The genetic trait that allows intestinal lactase to persist into adulthood in some 35% of humans worldwide operates at the level of transcription, the effect being caused by cis-acting nucleotide changes upstream of the lactase gene (LCT). A single nucleotide substitution, -13910 C>T, the first causal variant to be identified, accounts for lactase persistence over most of Europe. Located in a region shown to have enhancer function in vitro, it causes increased activity of the LCT promoter in Caco-2 cells, and altered transcription factor binding. Three other variants in close proximity, -13907 C>G, -13915 T>C and -14010 G>C, were later shown to behave in a similar manner. Here, we study four further candidate functional variants. Two, -14009 T>G and -14011 C>T, adjacent to the well-studied -14010 G>C variant, also have a clear effect on promoter activity upregulation as assessed by transfection assays, but notably are involved in different molecular interactions. The results for the two other variants (-14028 T>C, -13779 G>C) were suggestive of function, -14028*C showing a clear change in transcription factor binding, but no obvious effect in transfections, while -13779*G showed greater effect in transfections but less on transcription factor binding. Each of the four variants arose on independent haplotypic backgrounds with different geographic distribution.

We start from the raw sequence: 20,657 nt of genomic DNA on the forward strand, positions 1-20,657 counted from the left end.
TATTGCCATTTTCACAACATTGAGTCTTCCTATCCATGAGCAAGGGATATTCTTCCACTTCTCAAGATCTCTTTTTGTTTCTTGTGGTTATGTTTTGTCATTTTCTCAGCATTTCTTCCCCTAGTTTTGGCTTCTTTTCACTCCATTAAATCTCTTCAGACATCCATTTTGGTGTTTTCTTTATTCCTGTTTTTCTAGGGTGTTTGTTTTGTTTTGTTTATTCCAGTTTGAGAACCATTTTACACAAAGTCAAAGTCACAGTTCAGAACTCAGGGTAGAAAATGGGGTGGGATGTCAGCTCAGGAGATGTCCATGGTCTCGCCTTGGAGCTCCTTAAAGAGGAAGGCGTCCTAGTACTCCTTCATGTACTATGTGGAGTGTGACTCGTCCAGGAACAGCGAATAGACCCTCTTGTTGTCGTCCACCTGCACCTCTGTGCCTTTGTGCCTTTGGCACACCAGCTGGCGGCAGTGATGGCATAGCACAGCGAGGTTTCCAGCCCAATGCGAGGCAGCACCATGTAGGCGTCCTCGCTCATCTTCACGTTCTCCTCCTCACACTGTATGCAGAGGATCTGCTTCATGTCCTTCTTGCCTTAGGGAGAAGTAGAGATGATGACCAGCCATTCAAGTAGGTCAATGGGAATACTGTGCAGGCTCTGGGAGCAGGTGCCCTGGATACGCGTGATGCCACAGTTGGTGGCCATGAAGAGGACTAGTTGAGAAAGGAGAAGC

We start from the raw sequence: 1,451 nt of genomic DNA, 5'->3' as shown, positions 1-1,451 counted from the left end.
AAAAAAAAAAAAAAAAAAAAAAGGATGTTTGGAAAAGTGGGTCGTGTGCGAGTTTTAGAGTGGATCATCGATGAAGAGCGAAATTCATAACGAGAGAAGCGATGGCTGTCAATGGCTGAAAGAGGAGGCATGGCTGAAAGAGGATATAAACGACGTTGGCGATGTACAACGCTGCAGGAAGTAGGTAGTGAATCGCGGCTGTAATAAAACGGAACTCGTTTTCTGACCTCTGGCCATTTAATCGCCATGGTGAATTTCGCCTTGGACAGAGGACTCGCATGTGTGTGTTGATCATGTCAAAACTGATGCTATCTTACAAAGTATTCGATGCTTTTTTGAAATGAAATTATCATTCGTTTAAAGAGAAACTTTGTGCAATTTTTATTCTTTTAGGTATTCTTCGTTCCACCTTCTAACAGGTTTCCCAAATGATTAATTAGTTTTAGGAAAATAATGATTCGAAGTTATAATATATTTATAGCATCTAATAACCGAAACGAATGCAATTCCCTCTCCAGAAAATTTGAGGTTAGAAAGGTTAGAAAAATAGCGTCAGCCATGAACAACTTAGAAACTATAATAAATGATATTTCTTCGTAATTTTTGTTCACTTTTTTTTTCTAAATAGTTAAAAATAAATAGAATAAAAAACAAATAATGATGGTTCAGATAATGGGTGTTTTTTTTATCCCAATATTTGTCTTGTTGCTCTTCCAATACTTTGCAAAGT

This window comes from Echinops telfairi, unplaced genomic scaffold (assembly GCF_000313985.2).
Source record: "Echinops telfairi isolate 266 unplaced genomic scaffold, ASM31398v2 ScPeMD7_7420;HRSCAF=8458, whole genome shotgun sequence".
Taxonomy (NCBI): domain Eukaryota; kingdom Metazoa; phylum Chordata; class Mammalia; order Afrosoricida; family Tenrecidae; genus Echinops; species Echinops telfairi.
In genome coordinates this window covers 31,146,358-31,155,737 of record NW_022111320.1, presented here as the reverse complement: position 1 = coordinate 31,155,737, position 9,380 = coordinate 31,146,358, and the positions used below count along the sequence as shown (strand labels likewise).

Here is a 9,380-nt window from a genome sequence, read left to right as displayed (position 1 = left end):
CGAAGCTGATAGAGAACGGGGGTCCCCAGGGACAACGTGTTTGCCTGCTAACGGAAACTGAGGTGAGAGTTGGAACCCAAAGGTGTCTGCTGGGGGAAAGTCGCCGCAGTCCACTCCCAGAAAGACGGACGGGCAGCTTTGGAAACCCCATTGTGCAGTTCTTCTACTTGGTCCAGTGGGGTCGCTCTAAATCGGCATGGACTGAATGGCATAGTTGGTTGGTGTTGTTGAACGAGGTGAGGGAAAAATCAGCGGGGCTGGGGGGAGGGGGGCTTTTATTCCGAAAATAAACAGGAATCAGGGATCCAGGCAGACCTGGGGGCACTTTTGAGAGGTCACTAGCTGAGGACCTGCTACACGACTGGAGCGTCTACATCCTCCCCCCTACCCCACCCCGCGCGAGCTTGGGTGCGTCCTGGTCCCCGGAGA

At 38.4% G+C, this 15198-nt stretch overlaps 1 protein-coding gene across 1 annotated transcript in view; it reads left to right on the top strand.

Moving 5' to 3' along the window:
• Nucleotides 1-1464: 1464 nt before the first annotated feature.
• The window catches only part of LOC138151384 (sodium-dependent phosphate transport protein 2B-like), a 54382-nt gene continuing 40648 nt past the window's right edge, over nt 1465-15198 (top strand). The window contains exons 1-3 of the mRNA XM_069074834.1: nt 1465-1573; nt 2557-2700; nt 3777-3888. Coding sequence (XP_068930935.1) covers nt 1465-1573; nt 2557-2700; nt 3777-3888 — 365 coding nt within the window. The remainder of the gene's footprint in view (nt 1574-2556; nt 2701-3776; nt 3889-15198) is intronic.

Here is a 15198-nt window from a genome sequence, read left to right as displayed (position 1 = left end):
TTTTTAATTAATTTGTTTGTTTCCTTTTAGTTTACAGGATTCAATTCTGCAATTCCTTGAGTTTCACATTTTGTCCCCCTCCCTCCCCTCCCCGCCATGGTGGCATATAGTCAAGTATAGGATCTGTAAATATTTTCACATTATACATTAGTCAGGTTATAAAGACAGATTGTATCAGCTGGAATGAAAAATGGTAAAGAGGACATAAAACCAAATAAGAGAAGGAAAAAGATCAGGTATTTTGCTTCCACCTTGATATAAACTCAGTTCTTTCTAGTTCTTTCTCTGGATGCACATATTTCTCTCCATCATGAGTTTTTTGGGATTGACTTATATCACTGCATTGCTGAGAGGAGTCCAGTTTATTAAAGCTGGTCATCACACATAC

Liebert, A., Jones, B. L., Danielsen, E. T., Olsen, A. K., Swallow, D. W., & Troelsen, J. (2016). In Vitro Functional Analyses of Infrequent Nucleotide Variants in the Lactase Enhancer Reveal Different Molecular Routes to Increased Lactase Promoter Activity and Lactase Persistence. Annals of Human Genetics, 80(6), 307–318. https://doi.org/10.1111/ahg.12167